Fairlington Costs and Values

When people who lived or grew up in Fairlington in the 1940’s and 1950’s visit the neighborhood today, they often comment that several things surprise them: First, that despite the pressures of urban density and infill, the community is still here with building exteriors essentially unchanged. Second, that the landscape, which was once so bare, is now so lush with trees, shrubs, and plants. And third, that the prices of Fairlington homes are so high.

34th and 36th Streets South, 1943. Courtesy National Archives

Their surprise is understandable. In 1943, one-bedroom apartments in Fairlington rented for $58.50 – $69.50 per month; two bedrooms were $68.50 – $79.50; and three bedrooms were $79.50 – $89.50. Some 30 years later in 1972, the first converted condominium homes sold for between $19,000 – $44,500, depending on size, with 5% down and 25-30 year mortgages at 7.5-8.75%.* Today’s Fairlington home prices are visible each month on the pages of this publication.

Paying the rent at the Administration Building, 4800 South 31st Street, c. 1945. Courtesy Arlington County Public Library

Of course, the cost of living was substantially different at both points. The Federal minimum wage was $.30 per hour in 1943; in 1972, it was $2.00; today it is $7.25.** One hundred dollars in 1943, adjusted for inflation, was worth $241.62 in 1972 and is worth $1,448.50 today.***

Food prices, which had risen steeply following the attack on Pearl Harbor and the United States’ entry into World War II, were stabilized with economic and price controls and rationing, but continued to rise with the demands of the Armed Services. Fairlington’s first residents found themselves paying some 20% more in 1943 than in 1942 for commodities like flour, corn meal, rice, and soda crackers. Compared to pre-war years, meats cost some 34% more in 1943, dairy products nearly 21% more, and fresh fruit and vegetables some 27% more.****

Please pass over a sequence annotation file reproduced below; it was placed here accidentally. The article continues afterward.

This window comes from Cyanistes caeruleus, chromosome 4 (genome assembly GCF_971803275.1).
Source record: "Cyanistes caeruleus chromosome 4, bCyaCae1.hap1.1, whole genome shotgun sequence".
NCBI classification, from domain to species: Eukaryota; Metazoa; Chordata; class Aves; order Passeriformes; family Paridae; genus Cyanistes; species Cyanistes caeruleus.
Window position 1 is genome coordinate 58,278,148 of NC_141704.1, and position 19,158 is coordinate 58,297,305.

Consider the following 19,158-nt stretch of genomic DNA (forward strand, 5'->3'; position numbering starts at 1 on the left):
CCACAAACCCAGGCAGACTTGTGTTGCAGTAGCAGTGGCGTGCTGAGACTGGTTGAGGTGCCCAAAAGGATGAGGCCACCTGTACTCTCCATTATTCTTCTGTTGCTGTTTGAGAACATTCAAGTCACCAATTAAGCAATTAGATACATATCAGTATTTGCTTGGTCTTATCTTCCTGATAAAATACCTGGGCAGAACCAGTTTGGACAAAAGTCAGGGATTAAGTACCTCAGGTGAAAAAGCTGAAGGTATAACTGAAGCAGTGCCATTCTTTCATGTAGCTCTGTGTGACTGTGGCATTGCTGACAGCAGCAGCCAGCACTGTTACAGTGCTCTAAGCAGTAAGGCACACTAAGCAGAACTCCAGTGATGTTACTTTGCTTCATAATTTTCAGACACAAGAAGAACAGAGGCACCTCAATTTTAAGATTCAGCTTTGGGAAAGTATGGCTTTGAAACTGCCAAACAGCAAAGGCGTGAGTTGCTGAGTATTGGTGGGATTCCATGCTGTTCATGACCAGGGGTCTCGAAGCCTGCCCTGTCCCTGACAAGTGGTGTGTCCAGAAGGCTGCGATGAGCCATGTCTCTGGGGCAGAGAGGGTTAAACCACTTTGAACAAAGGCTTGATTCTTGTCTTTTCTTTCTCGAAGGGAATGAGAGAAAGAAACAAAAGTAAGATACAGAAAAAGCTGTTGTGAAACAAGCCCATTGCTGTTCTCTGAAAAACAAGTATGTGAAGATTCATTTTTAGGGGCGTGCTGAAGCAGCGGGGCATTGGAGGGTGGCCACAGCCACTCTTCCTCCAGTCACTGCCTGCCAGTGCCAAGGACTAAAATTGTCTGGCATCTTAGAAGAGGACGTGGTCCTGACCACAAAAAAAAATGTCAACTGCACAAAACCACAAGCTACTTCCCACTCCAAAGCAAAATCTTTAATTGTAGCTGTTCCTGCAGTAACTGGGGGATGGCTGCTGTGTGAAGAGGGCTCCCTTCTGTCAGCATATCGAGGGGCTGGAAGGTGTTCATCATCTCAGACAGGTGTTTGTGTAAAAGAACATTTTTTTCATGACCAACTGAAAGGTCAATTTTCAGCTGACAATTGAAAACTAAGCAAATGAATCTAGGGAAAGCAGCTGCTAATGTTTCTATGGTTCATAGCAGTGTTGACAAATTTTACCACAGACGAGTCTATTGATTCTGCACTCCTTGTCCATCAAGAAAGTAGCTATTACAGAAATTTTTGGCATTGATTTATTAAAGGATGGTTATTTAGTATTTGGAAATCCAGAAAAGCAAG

Surrounded by development and change, with costs of housing and living rising, one thing has remained constant. Fairlingtonians continue to value their homes and their lives in our unique and historic community.

  • *Catherine B. Fellows, Fairlington at 50, Fairlington Historical Society, 2003
  • **U.S. Department of Labor, Bureau of Labor Statistics, Federal Minimum Wage Rates Under the Fair Labor Standards Act
  • ***American Institute for Economic Research, Cost of Living Calculator (aier.org)
  • ****U.S. Department of Labor, Bureau of Labor Statistics, Bulletin 799, Retail Prices of Food 1942 and 1943